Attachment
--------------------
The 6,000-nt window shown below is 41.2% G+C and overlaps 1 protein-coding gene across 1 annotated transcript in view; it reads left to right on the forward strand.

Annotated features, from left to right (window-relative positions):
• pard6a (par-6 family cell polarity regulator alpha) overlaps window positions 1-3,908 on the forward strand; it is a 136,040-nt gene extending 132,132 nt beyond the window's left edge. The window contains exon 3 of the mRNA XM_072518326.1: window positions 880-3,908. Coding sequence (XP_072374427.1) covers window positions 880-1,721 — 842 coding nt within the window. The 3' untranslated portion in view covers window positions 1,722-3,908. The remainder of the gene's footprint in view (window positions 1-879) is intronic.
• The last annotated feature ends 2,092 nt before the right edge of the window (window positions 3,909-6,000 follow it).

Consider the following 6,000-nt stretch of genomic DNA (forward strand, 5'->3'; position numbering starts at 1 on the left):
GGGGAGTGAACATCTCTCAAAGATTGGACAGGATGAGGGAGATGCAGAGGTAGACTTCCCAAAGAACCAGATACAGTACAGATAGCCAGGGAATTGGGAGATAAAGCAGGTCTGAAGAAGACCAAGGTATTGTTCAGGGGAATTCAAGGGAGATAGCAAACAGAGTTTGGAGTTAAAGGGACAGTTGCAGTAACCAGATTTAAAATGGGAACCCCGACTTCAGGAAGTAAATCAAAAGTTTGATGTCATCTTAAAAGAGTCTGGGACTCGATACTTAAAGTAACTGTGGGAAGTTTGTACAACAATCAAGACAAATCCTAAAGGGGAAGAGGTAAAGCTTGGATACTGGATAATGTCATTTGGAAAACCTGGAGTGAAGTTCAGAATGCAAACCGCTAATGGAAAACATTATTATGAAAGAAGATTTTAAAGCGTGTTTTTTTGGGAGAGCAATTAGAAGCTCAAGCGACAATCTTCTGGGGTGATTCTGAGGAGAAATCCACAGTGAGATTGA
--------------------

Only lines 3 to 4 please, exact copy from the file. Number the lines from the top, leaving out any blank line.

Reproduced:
• pard6a (par-6 family cell polarity regulator alpha) overlaps window positions 1-3,908 on the forward strand; it is a 136,040-nt gene extending 132,132 nt beyond the window's left edge. The window contains exon 3 of the mRNA XM_072518326.1: window positions 880-3,908. Coding sequence (XP_072374427.1) covers window positions 880-1,721 — 842 coding nt within the window. The 3' untranslated portion in view covers window positions 1,722-3,908. The remainder of the gene's footprint in view (window positions 1-879) is intronic.
• The last annotated feature ends 2,092 nt before the right edge of the window (window positions 3,909-6,000 follow it).